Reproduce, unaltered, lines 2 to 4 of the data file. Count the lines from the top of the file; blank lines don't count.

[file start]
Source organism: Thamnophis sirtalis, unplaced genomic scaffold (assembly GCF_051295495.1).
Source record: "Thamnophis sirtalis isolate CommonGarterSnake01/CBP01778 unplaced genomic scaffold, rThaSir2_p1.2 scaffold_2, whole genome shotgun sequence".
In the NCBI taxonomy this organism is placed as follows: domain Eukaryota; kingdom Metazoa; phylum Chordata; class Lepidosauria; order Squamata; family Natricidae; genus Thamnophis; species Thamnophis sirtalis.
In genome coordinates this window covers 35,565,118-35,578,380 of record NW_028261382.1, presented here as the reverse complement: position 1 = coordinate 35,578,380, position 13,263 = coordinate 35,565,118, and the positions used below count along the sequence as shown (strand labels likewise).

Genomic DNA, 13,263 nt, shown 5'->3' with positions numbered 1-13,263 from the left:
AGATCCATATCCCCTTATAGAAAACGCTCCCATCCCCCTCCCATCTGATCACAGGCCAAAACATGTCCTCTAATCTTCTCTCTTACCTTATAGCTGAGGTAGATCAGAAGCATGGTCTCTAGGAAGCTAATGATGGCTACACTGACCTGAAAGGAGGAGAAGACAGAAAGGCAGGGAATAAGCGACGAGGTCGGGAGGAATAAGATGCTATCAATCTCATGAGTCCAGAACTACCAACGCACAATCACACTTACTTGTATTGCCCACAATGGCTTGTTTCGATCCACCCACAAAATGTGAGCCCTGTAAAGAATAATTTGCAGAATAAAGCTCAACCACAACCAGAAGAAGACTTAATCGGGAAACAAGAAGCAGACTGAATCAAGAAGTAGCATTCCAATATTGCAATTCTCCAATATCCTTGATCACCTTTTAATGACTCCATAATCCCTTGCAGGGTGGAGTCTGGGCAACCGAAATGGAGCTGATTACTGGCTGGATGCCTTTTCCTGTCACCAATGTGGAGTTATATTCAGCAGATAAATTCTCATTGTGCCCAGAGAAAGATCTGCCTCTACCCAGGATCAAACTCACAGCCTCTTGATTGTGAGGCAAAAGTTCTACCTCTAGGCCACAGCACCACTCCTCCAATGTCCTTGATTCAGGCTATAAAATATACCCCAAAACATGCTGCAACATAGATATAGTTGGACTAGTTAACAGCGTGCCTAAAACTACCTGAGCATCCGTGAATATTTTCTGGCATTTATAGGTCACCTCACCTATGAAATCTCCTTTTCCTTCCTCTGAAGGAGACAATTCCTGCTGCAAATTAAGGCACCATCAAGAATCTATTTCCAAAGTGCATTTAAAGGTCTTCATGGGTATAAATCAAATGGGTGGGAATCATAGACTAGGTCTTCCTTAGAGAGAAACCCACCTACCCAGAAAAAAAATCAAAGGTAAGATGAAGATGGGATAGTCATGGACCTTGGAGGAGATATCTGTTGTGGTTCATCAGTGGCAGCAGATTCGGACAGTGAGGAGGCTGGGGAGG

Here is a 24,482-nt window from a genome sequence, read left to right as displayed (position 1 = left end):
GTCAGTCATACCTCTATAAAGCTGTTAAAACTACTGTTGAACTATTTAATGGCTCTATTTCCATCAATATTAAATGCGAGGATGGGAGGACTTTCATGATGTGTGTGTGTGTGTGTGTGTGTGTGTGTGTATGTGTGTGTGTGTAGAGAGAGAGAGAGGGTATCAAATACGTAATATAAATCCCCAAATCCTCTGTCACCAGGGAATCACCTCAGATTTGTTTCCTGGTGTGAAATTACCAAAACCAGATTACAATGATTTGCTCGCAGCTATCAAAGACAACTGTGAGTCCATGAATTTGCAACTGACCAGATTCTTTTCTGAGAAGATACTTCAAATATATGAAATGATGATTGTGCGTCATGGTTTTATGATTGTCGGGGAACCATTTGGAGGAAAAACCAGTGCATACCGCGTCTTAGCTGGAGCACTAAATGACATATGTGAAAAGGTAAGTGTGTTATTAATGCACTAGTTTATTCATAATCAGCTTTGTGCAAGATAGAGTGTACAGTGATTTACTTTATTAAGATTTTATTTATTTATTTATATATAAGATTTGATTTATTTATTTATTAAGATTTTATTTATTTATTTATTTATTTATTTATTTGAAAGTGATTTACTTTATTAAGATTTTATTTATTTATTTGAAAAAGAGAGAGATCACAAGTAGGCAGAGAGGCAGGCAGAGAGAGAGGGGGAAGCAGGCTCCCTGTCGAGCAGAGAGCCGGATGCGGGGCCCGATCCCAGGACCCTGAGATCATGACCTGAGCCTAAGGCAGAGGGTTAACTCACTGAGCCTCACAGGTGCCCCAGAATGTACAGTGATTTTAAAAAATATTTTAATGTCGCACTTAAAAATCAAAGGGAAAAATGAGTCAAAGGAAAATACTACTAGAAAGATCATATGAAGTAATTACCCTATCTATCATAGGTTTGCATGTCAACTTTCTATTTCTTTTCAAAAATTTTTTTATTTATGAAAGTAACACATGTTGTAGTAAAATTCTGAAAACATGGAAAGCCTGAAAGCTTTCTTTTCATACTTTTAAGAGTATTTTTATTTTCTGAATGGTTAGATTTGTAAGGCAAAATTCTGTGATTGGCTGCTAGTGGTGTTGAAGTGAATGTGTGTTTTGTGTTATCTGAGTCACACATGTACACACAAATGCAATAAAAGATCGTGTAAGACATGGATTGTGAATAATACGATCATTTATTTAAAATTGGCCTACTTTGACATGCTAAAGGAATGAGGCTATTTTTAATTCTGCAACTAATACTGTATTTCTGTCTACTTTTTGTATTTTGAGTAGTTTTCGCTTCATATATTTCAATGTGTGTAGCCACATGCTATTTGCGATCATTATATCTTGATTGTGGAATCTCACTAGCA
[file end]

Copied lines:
Source record: "Thamnophis sirtalis isolate CommonGarterSnake01/CBP01778 unplaced genomic scaffold, rThaSir2_p1.2 scaffold_2, whole genome shotgun sequence".
In the NCBI taxonomy this organism is placed as follows: domain Eukaryota; kingdom Metazoa; phylum Chordata; class Lepidosauria; order Squamata; family Natricidae; genus Thamnophis; species Thamnophis sirtalis.
In genome coordinates this window covers 35,565,118-35,578,380 of record NW_028261382.1, presented here as the reverse complement: position 1 = coordinate 35,578,380, position 13,263 = coordinate 35,565,118, and the positions used below count along the sequence as shown (strand labels likewise).